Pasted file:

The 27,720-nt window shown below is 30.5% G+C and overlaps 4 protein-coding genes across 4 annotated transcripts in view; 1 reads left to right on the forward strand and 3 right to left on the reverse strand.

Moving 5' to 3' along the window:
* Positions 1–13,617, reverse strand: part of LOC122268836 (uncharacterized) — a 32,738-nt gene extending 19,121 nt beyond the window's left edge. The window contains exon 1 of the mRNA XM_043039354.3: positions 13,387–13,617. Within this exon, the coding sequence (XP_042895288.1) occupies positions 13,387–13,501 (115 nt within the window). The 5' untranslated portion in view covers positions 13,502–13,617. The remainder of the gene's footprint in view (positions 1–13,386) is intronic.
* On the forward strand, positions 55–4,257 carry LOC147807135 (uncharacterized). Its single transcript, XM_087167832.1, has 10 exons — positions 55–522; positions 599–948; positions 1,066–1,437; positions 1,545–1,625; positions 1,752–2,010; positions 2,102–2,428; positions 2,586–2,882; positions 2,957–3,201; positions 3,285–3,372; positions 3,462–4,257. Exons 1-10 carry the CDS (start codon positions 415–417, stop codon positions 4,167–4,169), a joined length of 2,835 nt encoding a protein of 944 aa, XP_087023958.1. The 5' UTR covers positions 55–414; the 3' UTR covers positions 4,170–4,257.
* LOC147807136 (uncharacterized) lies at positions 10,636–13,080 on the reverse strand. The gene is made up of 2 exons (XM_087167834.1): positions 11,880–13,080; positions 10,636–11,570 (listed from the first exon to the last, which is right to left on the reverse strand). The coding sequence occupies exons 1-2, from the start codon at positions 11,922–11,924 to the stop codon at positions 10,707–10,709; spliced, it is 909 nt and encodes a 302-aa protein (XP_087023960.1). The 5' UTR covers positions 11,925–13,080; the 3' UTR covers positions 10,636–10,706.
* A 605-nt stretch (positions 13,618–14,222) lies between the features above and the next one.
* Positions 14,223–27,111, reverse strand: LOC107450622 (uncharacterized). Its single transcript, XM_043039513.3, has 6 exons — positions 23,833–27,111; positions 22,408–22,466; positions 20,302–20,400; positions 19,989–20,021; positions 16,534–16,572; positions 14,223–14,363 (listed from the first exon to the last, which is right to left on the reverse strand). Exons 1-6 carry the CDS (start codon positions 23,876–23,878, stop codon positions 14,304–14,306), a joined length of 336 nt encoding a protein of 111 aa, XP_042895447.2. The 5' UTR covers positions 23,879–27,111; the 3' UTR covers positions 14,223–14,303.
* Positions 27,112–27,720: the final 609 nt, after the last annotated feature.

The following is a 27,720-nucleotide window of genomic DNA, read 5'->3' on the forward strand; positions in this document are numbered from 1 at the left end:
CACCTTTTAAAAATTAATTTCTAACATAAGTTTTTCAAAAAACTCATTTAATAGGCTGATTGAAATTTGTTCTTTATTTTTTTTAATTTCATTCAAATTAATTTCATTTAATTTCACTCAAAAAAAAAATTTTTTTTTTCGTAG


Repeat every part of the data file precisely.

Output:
The 27,720-nt window shown below is 30.5% G+C and overlaps 4 protein-coding genes across 4 annotated transcripts in view; 1 reads left to right on the forward strand and 3 right to left on the reverse strand.

Moving 5' to 3' along the window:
* Positions 1–13,617, reverse strand: part of LOC122268836 (uncharacterized) — a 32,738-nt gene extending 19,121 nt beyond the window's left edge. The window contains exon 1 of the mRNA XM_043039354.3: positions 13,387–13,617. Within this exon, the coding sequence (XP_042895288.1) occupies positions 13,387–13,501 (115 nt within the window). The 5' untranslated portion in view covers positions 13,502–13,617. The remainder of the gene's footprint in view (positions 1–13,386) is intronic.
* On the forward strand, positions 55–4,257 carry LOC147807135 (uncharacterized). Its single transcript, XM_087167832.1, has 10 exons — positions 55–522; positions 599–948; positions 1,066–1,437; positions 1,545–1,625; positions 1,752–2,010; positions 2,102–2,428; positions 2,586–2,882; positions 2,957–3,201; positions 3,285–3,372; positions 3,462–4,257. Exons 1-10 carry the CDS (start codon positions 415–417, stop codon positions 4,167–4,169), a joined length of 2,835 nt encoding a protein of 944 aa, XP_087023958.1. The 5' UTR covers positions 55–414; the 3' UTR covers positions 4,170–4,257.
* LOC147807136 (uncharacterized) lies at positions 10,636–13,080 on the reverse strand. The gene is made up of 2 exons (XM_087167834.1): positions 11,880–13,080; positions 10,636–11,570 (listed from the first exon to the last, which is right to left on the reverse strand). The coding sequence occupies exons 1-2, from the start codon at positions 11,922–11,924 to the stop codon at positions 10,707–10,709; spliced, it is 909 nt and encodes a 302-aa protein (XP_087023960.1). The 5' UTR covers positions 11,925–13,080; the 3' UTR covers positions 10,636–10,706.
* A 605-nt stretch (positions 13,618–14,222) lies between the features above and the next one.
* Positions 14,223–27,111, reverse strand: LOC107450622 (uncharacterized). Its single transcript, XM_043039513.3, has 6 exons — positions 23,833–27,111; positions 22,408–22,466; positions 20,302–20,400; positions 19,989–20,021; positions 16,534–16,572; positions 14,223–14,363 (listed from the first exon to the last, which is right to left on the reverse strand). Exons 1-6 carry the CDS (start codon positions 23,876–23,878, stop codon positions 14,304–14,306), a joined length of 336 nt encoding a protein of 111 aa, XP_042895447.2. The 5' UTR covers positions 23,879–27,111; the 3' UTR covers positions 14,223–14,303.
* Positions 27,112–27,720: the final 609 nt, after the last annotated feature.

The following is a 27,720-nucleotide window of genomic DNA, read 5'->3' on the forward strand; positions in this document are numbered from 1 at the left end:
CACCTTTTAAAAATTAATTTCTAACATAAGTTTTTCAAAAAACTCATTTAATAGGCTGATTGAAATTTGTTCTTTATTTTTTTTAATTTCATTCAAATTAATTTCATTTAATTTCACTCAAAAAAAAAATTTTTTTTTTCGTAG